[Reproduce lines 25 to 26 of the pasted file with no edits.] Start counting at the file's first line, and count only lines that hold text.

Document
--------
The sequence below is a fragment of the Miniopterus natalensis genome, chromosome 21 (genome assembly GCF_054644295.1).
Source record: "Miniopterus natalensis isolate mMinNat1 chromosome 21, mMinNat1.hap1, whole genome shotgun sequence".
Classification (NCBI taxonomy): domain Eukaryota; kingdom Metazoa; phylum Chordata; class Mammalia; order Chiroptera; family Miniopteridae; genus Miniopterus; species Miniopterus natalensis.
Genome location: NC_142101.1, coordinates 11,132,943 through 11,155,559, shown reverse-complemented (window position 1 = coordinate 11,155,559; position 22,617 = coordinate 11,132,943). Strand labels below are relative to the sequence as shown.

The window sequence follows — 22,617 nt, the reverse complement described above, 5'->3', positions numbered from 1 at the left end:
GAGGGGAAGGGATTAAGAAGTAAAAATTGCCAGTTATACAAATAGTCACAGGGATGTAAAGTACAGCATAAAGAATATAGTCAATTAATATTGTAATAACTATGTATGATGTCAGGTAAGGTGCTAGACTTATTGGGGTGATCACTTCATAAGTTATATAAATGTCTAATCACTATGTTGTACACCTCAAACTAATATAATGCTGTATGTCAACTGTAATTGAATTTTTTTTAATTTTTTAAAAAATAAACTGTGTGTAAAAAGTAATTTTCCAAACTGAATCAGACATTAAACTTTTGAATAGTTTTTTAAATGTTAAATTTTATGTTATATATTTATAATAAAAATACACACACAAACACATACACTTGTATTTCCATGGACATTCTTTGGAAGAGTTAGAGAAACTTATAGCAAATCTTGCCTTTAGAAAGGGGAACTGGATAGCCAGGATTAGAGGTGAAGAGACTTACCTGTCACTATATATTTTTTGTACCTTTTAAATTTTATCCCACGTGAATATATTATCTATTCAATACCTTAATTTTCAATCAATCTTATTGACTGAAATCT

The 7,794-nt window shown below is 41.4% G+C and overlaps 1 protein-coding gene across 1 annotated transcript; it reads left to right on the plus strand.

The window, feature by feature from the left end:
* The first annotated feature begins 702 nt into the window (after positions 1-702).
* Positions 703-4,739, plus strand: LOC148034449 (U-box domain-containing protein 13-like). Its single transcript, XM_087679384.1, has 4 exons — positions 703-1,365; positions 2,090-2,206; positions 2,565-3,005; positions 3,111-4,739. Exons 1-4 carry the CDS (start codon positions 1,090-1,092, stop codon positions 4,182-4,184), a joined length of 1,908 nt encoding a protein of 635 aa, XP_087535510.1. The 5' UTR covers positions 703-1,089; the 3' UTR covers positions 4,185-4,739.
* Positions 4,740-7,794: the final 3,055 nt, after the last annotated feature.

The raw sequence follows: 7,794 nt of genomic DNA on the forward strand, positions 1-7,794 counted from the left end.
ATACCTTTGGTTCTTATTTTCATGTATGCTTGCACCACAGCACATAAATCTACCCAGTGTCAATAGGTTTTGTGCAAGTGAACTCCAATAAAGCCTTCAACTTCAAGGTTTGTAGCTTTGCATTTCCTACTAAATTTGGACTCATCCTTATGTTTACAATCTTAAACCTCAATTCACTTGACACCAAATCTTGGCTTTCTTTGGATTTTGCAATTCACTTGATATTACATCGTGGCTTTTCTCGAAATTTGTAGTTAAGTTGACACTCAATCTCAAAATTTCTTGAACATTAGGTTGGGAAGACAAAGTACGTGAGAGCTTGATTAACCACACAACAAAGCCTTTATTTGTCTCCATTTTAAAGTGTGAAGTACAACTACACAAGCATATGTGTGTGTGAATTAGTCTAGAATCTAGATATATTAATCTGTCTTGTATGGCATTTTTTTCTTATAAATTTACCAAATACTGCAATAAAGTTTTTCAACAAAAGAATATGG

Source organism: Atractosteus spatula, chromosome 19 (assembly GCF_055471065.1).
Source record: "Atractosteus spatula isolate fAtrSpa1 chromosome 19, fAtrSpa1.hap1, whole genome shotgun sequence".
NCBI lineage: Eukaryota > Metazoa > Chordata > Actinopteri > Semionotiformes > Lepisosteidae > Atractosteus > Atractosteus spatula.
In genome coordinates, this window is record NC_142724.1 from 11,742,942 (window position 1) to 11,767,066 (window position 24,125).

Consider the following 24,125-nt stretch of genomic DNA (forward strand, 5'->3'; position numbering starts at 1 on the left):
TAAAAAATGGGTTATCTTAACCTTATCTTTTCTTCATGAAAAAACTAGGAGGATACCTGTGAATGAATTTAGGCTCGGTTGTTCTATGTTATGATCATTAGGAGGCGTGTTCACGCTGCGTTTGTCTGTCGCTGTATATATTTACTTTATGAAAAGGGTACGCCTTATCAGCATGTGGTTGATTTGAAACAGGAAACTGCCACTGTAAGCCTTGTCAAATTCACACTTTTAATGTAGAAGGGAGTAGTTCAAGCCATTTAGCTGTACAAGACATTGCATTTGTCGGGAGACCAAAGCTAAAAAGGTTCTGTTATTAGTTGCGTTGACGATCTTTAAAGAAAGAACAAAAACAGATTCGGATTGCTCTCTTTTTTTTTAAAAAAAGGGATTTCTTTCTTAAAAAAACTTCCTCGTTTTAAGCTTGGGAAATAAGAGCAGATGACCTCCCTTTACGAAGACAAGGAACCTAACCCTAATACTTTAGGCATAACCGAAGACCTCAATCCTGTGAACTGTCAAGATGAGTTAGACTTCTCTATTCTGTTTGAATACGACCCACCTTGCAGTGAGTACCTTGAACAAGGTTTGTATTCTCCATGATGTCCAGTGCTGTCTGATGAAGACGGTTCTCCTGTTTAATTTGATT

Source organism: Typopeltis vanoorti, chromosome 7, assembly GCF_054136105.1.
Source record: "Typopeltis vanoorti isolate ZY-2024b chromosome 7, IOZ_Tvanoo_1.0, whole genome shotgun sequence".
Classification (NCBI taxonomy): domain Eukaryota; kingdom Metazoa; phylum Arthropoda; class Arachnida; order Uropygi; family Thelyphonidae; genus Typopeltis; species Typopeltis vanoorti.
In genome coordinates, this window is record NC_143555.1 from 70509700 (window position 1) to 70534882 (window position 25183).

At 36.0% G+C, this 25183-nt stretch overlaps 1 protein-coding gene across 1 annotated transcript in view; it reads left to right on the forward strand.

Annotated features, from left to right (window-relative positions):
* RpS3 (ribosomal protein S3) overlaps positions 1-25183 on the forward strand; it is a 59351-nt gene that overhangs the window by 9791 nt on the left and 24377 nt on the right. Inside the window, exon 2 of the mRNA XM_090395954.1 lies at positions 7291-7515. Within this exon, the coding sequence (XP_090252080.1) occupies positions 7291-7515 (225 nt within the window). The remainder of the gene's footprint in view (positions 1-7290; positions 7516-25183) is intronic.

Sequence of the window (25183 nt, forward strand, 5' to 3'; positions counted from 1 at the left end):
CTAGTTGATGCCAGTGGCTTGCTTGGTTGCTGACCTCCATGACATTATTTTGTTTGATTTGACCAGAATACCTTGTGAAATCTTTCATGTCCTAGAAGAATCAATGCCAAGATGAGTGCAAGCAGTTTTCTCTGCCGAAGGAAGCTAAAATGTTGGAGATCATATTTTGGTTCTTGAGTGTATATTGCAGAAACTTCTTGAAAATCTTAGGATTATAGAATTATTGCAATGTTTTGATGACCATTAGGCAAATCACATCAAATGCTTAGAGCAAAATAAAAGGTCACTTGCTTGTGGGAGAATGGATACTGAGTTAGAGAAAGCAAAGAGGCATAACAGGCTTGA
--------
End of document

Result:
Annotated features, from left to right (window-relative positions):
* RpS3 (ribosomal protein S3) overlaps positions 1-25183 on the forward strand; it is a 59351-nt gene that overhangs the window by 9791 nt on the left and 24377 nt on the right. Inside the window, exon 2 of the mRNA XM_090395954.1 lies at positions 7291-7515. Within this exon, the coding sequence (XP_090252080.1) occupies positions 7291-7515 (225 nt within the window). The remainder of the gene's footprint in view (positions 1-7290; positions 7516-25183) is intronic.